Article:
Steps we can all take to shop sustainably

Sustainability, it’s a word we’re hearing more and more in our everyday language. We see it in the newspaper, on social media posts as organisations share their CSR and ESG progress, and it’s also becoming common to see it in our local shops.

As part of our 2022 focus on how we can all make small changes to help shape a greener future, we look at how you can make shopping more sustainable.

Ditch the plastic bags

Wales first introduced a charge for plastic bags in retail stores in 2011. Shortly followed by Northern Ireland, Scotland and England. With moves made more recently to increase the costs to further discourage opting for single-use bags. An initiative the UK Government says has seen a 95% reduction in plastic bag sales across major supermarkets in England, since 2015. It’s estimated that the average household used around 140 single-use plastic bags a year prior to the bag charge being introduced – amounting to 61,000 tonnes in total. When considered across the globe not just within the UK, the volume of single-use plastic bags being produced is staggering.

Although being prepared in advance with reusable shopping bags can take some getting used to, it’s a green swap that hugely helps reduce the amount of single-use plastic being produced. A plastic bag can take up to 1,000 years to fully disintegrate, with damaging consequences for wildlife if these plastic bags land in our seas, lakes or rivers. Making it an even smarter switch if you haven’t already swapped over to reusable bags.

Be supply chain conscious

Do you ever consider where the products you pick off the shelf or drop into your online basket come from? Where they are manufactured, or what processes are used?

In today’s changing world consumers are becoming more interested in knowing this information – as it can often help to form a decision about their perception of the company they’re purchasing from. That’s where that word sustainability comes into play again. As retailers advertise sustainable materials or a sustainable supply chain as they recognise that their customers are placing increasing importance on this.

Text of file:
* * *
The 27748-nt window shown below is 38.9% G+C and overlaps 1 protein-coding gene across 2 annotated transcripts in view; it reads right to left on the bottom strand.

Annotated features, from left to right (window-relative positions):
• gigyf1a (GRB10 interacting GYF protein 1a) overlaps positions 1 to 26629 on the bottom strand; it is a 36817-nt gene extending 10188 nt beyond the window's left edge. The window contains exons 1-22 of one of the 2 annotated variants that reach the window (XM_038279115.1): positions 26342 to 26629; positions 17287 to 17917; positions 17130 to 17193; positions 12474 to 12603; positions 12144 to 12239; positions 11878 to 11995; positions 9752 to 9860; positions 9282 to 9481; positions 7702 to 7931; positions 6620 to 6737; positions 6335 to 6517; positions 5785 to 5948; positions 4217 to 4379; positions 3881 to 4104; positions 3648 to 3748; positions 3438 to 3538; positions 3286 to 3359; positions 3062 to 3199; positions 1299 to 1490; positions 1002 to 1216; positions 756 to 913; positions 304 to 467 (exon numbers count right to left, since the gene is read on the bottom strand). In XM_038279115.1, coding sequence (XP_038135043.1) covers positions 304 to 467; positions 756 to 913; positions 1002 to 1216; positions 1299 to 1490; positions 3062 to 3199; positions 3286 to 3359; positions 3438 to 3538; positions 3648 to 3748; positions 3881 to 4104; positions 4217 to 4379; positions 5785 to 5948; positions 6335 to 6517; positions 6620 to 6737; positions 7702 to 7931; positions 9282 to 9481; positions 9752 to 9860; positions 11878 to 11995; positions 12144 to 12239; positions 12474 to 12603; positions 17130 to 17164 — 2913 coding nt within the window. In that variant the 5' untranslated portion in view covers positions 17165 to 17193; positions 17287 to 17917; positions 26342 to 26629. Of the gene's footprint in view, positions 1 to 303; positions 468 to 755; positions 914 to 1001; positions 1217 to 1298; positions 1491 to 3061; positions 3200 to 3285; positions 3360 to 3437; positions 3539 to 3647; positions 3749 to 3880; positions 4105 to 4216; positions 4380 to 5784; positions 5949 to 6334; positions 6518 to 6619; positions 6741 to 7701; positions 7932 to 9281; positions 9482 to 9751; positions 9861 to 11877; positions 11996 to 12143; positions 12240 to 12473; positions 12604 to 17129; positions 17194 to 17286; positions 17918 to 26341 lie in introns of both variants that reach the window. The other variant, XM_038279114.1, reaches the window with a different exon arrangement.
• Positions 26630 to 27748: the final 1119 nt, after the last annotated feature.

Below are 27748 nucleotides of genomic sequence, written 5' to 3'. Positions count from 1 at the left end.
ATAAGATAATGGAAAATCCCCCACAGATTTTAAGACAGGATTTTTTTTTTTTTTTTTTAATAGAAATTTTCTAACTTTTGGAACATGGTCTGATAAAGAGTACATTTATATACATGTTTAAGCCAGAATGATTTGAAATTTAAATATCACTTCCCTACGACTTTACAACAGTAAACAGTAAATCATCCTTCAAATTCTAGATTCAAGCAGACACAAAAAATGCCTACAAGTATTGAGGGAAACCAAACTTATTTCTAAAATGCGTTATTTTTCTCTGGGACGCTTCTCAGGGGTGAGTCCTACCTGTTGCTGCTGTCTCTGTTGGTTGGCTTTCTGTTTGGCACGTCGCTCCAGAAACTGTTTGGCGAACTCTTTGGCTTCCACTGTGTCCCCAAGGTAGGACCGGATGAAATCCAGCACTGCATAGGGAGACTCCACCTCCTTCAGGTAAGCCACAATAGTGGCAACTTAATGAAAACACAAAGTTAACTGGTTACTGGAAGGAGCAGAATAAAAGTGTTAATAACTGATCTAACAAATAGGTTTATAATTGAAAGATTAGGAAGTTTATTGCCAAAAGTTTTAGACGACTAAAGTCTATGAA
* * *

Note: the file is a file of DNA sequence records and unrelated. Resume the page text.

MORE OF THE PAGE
It’s worth taking the time to dig a little deeper though for the products you regularly purchase, and retailers you usually visit.

Consider the carbon footprint

Organisations are now becoming much more transparent about how their products arrive on the shelf or warehouse racking. A quick internet search or browse through their website can often help to identify where products are manufactured and how they are distributed.

Look for any environmental endorsements they have accumulated, or recognised schemes they are members of – which will help to understand their commitment to sustainability.

Look for environmental initiatives

Many retailers are looking to work with their customers to achieve their environmental goals – and offering discounts and savings as a reward.

When you’re next grabbing a coffee, check if there is a discount available for bringing your own reusable cup – many businesses are now rewarding their customers for being more environmentally conscious.

Some fashion retailers are also making steps towards becoming more sustainable long term by offering customers the opportunity to bring in clothes they no longer wear – providing a convenient recycling scheme.

Whether you’re looking to make a few initial changes or much larger adjustments to how you shop, any changes no matter how small can add it to make a huge difference in a few years’ time.

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